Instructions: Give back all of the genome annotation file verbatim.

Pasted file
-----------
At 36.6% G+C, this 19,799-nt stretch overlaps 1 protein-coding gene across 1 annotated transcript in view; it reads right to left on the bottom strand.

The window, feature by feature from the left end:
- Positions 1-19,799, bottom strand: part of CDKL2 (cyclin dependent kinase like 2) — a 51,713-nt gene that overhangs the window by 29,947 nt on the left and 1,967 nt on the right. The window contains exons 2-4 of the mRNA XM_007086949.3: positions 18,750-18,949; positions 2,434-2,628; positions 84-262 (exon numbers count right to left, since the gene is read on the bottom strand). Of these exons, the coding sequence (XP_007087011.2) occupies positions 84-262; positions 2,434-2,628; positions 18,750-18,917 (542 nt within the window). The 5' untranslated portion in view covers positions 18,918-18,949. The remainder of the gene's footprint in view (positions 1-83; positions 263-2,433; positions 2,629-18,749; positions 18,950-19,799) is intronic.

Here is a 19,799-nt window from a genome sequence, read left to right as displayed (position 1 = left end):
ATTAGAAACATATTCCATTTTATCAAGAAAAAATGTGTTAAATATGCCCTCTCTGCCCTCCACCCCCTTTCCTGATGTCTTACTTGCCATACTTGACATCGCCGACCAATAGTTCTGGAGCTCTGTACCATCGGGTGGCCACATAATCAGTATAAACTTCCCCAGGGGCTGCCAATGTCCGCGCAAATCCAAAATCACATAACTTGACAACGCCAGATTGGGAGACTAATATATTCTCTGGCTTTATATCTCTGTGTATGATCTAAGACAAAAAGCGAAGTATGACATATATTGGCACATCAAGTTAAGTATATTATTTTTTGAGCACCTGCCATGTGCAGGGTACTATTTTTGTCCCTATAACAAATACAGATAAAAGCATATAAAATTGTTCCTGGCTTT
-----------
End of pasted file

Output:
At 36.6% G+C, this 19,799-nt stretch overlaps 1 protein-coding gene across 1 annotated transcript in view; it reads right to left on the bottom strand.

The window, feature by feature from the left end:
- Positions 1-19,799, bottom strand: part of CDKL2 (cyclin dependent kinase like 2) — a 51,713-nt gene that overhangs the window by 29,947 nt on the left and 1,967 nt on the right. The window contains exons 2-4 of the mRNA XM_007086949.3: positions 18,750-18,949; positions 2,434-2,628; positions 84-262 (exon numbers count right to left, since the gene is read on the bottom strand). Of these exons, the coding sequence (XP_007087011.2) occupies positions 84-262; positions 2,434-2,628; positions 18,750-18,917 (542 nt within the window). The 5' untranslated portion in view covers positions 18,918-18,949. The remainder of the gene's footprint in view (positions 1-83; positions 263-2,433; positions 2,629-18,749; positions 18,950-19,799) is intronic.

Here is a 19,799-nt window from a genome sequence, read left to right as displayed (position 1 = left end):
ATTAGAAACATATTCCATTTTATCAAGAAAAAATGTGTTAAATATGCCCTCTCTGCCCTCCACCCCCTTTCCTGATGTCTTACTTGCCATACTTGACATCGCCGACCAATAGTTCTGGAGCTCTGTACCATCGGGTGGCCACATAATCAGTATAAACTTCCCCAGGGGCTGCCAATGTCCGCGCAAATCCAAAATCACATAACTTGACAACGCCAGATTGGGAGACTAATATATTCTCTGGCTTTATATCTCTGTGTATGATCTAAGACAAAAAGCGAAGTATGACATATATTGGCACATCAAGTTAAGTATATTATTTTTTGAGCACCTGCCATGTGCAGGGTACTATTTTTGTCCCTATAACAAATACAGATAAAAGCATATAAAATTGTTCCTGGCTTT